The business community today faces enormous pressure to minimise environmental impacts, reduce carbon emissions and show good corporate citizenship. Legislation is multiplying, customers are demanding green products, investors expect a green image and organisations need to respond to the rising costs of fuel, materials and waste disposal.
Organisations are realising that they need to address sustainability in a holistic way to remain competitive in a world of shrinking resources. Board-level leadership is critical to this. So are strong, effective management systems.
Recognising this, many organisations have set up formal environmental management systems, corporate responsibility programmes or, more recently, carbon management systems. These aim to measure and manage impacts, help set targets and monitor progress towards them, and underpin reporting to stakeholders.
You can only manage what you can measure, as the old saying has it, so the foundation of environmental management systems is data.
Many organisations start with a do-it-yourself approach, creating a spreadsheet and entering information from, for example, a pile of utility bills and a set of government-provided emission factors.
This may be adequate for small office-based organisations, but larger organisations, especially those with multiple sites or complex emission sources, can soon run into problems.
Organisations are finding they need more powerful tools to gather and analyse large amounts of data in a robust, auditable and efficient manner, so they can spend more time and effort on what really matters: reducing their impacts.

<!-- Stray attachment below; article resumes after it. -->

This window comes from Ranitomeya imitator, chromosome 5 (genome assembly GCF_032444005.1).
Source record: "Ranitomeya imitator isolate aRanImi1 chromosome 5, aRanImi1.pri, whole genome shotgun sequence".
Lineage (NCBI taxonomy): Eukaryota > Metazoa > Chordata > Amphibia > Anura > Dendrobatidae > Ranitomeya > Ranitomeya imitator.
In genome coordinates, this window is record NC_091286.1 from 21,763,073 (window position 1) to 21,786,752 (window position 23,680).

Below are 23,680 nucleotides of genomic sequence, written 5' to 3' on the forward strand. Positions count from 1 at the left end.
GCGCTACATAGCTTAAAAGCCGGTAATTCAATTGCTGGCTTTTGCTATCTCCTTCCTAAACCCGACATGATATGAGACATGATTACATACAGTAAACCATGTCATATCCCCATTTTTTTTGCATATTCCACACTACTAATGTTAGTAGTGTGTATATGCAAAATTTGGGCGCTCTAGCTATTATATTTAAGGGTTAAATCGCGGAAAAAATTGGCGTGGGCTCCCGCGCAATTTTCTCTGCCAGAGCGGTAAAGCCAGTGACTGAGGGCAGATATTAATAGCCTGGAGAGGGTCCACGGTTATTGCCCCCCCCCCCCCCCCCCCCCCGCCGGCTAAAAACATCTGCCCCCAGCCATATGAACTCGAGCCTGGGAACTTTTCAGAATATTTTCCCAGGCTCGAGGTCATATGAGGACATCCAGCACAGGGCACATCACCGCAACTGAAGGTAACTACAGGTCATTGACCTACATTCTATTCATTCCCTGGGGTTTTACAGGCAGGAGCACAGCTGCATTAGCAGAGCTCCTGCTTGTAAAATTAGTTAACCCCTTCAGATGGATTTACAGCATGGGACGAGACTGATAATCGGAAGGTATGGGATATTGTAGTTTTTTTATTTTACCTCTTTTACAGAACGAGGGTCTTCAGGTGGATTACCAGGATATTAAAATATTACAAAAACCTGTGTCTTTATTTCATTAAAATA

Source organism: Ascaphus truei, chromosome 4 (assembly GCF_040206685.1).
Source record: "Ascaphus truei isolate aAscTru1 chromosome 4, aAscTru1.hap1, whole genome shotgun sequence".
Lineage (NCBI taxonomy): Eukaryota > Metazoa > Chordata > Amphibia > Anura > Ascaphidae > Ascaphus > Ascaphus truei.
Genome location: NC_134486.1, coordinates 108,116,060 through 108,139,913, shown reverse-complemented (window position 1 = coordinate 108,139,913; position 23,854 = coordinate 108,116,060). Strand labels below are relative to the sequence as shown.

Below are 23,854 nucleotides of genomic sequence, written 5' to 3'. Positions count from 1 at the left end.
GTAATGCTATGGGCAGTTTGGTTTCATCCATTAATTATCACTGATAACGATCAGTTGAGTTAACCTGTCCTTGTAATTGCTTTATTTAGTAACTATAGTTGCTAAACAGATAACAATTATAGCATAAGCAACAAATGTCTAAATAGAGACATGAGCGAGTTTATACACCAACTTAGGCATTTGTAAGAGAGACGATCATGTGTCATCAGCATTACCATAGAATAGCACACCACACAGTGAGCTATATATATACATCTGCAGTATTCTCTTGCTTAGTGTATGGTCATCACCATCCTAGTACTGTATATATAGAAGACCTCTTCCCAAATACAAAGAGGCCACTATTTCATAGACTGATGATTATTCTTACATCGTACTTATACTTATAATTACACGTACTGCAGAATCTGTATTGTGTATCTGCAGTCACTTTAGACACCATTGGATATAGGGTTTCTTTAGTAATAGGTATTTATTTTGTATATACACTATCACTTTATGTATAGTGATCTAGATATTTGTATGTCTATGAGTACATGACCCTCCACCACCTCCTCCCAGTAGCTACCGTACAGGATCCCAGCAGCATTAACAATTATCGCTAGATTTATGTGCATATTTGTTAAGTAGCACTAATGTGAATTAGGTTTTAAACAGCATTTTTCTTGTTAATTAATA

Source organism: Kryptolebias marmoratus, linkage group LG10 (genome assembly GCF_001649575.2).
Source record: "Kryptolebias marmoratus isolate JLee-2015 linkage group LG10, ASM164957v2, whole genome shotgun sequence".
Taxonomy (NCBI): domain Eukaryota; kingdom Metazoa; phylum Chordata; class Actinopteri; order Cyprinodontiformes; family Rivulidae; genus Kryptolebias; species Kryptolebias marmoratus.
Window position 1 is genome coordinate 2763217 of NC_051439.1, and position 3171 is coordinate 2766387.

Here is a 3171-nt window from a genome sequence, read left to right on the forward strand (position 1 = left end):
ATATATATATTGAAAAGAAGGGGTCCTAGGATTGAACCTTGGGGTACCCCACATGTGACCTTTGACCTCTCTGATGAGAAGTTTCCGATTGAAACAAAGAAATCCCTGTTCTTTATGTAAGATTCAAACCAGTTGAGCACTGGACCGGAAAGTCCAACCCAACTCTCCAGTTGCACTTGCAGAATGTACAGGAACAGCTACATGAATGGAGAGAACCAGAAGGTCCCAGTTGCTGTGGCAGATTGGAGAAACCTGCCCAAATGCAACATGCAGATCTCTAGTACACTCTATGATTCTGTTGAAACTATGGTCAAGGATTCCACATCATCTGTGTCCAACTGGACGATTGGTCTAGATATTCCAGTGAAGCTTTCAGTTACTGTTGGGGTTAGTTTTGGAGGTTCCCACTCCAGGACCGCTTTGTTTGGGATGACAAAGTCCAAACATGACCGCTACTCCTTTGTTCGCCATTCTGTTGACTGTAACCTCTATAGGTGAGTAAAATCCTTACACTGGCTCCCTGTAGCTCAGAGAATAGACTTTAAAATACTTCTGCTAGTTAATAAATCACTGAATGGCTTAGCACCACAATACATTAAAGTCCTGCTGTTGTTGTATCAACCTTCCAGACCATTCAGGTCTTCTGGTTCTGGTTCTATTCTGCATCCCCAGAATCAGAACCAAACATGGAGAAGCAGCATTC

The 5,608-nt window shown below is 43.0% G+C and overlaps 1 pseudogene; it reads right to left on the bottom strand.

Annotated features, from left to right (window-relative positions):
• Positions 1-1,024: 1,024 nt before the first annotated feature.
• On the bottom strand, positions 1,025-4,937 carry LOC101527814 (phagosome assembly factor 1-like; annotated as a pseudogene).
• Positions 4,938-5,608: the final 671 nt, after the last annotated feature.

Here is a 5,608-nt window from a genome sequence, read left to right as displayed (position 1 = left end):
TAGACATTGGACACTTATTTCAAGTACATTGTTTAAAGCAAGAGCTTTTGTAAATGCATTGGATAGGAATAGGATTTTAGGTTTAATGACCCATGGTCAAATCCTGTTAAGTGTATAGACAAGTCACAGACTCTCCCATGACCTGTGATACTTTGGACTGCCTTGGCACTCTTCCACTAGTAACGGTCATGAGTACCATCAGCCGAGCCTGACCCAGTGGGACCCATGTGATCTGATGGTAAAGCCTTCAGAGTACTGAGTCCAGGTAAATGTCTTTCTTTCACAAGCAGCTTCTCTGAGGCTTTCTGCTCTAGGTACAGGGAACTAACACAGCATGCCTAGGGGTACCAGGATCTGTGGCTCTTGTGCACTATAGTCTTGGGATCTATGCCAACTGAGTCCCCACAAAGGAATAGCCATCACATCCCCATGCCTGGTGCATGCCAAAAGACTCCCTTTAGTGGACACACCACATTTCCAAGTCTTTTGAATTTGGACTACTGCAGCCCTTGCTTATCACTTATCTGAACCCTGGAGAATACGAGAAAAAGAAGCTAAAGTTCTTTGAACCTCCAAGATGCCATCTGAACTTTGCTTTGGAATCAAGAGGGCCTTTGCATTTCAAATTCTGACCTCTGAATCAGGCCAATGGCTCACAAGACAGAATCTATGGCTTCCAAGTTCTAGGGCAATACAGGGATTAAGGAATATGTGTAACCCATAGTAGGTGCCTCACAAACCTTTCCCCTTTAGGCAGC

At the same time the potential for information technology and internet-based systems to contribute solutions has grown vastly. As a result of these two factors, the environmental software market has exploded into a bewildering array of vendors and products.
This special report will cut through the chaos of a young and rapidly evolving market to show how environmental business software can help organisations in their drive towards sustainability.
First it looks at why more and more organisations are buying environmental software and finds out how the market is responding to their needs.
It provides a practical guide to the main types of software available, which can be used in conjunction with Environment Tools, a free online database listing more than 300 carbon, sustainability and environmental software tools. It looks at software tools in action, showing the main benefits they can bring to businesses.
Last, it examines the most important future market trends and considers how user needs are driving technical developments.